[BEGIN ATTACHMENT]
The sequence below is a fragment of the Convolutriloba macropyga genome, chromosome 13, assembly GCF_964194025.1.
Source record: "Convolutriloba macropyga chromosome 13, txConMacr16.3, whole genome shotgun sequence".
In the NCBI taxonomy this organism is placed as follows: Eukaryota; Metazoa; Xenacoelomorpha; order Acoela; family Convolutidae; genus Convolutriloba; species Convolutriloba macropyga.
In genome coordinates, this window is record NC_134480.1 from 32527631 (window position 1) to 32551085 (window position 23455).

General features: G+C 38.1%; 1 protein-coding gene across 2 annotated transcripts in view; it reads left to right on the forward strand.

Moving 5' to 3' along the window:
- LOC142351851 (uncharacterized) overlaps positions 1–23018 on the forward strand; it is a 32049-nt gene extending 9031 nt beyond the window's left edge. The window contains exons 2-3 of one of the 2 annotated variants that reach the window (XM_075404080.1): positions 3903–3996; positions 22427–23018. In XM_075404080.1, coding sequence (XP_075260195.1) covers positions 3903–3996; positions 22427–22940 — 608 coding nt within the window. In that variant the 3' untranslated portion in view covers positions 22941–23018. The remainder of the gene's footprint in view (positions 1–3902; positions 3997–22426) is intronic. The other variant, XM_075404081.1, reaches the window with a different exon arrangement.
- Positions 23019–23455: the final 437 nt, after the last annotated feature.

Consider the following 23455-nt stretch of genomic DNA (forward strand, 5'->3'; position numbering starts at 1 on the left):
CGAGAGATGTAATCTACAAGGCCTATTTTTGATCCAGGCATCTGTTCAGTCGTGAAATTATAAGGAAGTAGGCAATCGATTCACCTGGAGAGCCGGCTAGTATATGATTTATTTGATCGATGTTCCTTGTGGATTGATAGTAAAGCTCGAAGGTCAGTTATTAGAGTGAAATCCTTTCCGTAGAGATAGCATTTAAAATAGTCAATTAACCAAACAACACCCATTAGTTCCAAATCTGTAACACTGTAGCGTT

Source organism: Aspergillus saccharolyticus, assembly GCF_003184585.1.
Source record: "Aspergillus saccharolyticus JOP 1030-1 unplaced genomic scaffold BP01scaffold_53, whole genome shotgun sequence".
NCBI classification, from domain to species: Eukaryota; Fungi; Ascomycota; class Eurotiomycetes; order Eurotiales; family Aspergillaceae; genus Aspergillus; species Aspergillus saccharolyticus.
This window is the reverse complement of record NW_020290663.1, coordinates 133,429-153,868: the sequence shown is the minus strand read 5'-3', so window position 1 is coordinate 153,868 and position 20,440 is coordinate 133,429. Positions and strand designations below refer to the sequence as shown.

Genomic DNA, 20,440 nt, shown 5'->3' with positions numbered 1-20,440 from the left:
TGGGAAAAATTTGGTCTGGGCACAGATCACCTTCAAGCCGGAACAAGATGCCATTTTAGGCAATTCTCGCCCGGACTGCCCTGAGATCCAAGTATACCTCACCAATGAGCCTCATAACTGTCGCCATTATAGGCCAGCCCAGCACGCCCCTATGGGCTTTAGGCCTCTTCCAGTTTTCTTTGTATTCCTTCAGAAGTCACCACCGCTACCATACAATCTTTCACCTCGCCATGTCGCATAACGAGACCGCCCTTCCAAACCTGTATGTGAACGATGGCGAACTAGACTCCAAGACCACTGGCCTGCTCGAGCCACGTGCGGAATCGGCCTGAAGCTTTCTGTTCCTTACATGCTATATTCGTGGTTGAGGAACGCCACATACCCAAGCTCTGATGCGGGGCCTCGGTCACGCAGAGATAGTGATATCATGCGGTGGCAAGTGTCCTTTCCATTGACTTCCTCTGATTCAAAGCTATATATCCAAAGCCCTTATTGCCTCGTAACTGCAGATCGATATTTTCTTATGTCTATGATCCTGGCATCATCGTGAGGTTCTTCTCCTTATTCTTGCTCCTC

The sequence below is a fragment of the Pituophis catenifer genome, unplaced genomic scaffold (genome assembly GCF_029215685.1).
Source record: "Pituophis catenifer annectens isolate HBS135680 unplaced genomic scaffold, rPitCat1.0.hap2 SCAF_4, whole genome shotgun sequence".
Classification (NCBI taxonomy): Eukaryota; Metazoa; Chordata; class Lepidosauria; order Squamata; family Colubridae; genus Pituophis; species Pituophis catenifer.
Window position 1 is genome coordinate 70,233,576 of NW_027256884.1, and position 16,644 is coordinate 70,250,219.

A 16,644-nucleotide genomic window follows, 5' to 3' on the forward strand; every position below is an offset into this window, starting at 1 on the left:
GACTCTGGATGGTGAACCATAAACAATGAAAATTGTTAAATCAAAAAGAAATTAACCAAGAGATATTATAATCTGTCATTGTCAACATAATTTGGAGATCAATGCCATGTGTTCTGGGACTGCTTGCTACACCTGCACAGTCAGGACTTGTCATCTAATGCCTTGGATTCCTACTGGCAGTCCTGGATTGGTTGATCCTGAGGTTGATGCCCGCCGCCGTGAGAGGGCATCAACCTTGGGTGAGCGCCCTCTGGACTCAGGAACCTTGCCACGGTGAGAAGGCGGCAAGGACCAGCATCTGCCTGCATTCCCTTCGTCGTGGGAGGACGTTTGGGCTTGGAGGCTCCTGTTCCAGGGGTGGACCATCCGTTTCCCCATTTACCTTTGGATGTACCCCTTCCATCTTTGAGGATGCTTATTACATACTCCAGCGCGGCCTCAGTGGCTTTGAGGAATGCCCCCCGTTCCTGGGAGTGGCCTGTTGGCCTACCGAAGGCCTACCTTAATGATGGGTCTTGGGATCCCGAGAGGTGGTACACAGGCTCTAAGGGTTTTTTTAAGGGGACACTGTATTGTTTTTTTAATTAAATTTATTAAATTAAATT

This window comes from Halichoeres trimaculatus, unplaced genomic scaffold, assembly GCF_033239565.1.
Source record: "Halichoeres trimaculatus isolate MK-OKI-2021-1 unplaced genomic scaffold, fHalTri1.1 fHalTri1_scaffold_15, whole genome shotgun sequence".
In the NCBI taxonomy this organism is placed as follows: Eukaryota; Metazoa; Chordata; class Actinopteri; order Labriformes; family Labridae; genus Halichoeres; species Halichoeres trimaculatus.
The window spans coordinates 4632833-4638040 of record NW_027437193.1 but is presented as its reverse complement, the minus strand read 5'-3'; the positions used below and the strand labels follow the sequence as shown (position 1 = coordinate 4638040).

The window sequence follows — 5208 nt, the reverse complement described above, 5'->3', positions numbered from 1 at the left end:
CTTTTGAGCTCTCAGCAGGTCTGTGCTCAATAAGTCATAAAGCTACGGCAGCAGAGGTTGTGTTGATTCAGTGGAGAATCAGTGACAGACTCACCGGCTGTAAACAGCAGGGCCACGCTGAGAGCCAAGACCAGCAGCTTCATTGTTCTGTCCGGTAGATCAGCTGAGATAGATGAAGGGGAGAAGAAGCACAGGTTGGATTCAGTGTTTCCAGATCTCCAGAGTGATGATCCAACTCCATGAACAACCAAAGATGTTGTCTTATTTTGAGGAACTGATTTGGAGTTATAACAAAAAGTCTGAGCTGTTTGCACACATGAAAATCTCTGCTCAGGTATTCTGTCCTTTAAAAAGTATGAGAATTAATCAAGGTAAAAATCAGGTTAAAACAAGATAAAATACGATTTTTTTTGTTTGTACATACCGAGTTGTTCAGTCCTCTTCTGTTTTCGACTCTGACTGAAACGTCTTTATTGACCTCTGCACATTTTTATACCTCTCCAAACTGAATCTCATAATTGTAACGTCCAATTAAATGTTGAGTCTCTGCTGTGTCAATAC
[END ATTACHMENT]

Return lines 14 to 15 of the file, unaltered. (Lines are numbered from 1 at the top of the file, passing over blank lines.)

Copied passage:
This window is the reverse complement of record NW_020290663.1, coordinates 133,429-153,868: the sequence shown is the minus strand read 5'-3', so window position 1 is coordinate 153,868 and position 20,440 is coordinate 133,429. Positions and strand designations below refer to the sequence as shown.

Genomic DNA, 20,440 nt, shown 5'->3' with positions numbered 1-20,440 from the left: